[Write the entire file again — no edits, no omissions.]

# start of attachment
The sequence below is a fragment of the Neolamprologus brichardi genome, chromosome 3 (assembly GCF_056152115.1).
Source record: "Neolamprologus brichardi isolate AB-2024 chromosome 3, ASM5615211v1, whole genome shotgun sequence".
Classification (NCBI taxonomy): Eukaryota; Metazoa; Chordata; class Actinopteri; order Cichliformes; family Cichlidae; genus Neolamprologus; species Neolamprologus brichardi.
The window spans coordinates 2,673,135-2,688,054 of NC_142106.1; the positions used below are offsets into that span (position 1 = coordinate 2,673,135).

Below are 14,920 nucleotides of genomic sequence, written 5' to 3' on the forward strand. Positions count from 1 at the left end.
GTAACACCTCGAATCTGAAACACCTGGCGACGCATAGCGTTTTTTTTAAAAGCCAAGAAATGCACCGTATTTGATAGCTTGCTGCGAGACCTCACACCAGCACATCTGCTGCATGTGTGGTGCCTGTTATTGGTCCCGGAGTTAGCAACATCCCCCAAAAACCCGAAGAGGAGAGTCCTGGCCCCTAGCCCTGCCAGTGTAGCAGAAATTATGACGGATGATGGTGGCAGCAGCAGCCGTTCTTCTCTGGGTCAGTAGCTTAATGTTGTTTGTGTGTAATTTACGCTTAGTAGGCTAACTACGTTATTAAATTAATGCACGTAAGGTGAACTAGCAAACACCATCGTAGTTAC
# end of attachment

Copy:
The sequence below is a fragment of the Neolamprologus brichardi genome, chromosome 3 (assembly GCF_056152115.1).
Source record: "Neolamprologus brichardi isolate AB-2024 chromosome 3, ASM5615211v1, whole genome shotgun sequence".
Classification (NCBI taxonomy): Eukaryota; Metazoa; Chordata; class Actinopteri; order Cichliformes; family Cichlidae; genus Neolamprologus; species Neolamprologus brichardi.
The window spans coordinates 2,673,135-2,688,054 of NC_142106.1; the positions used below are offsets into that span (position 1 = coordinate 2,673,135).

Below are 14,920 nucleotides of genomic sequence, written 5' to 3' on the forward strand. Positions count from 1 at the left end.
GTAACACCTCGAATCTGAAACACCTGGCGACGCATAGCGTTTTTTTTAAAAGCCAAGAAATGCACCGTATTTGATAGCTTGCTGCGAGACCTCACACCAGCACATCTGCTGCATGTGTGGTGCCTGTTATTGGTCCCGGAGTTAGCAACATCCCCCAAAAACCCGAAGAGGAGAGTCCTGGCCCCTAGCCCTGCCAGTGTAGCAGAAATTATGACGGATGATGGTGGCAGCAGCAGCCGTTCTTCTCTGGGTCAGTAGCTTAATGTTGTTTGTGTGTAATTTACGCTTAGTAGGCTAACTACGTTATTAAATTAATGCACGTAAGGTGAACTAGCAAACACCATCGTAGTTAC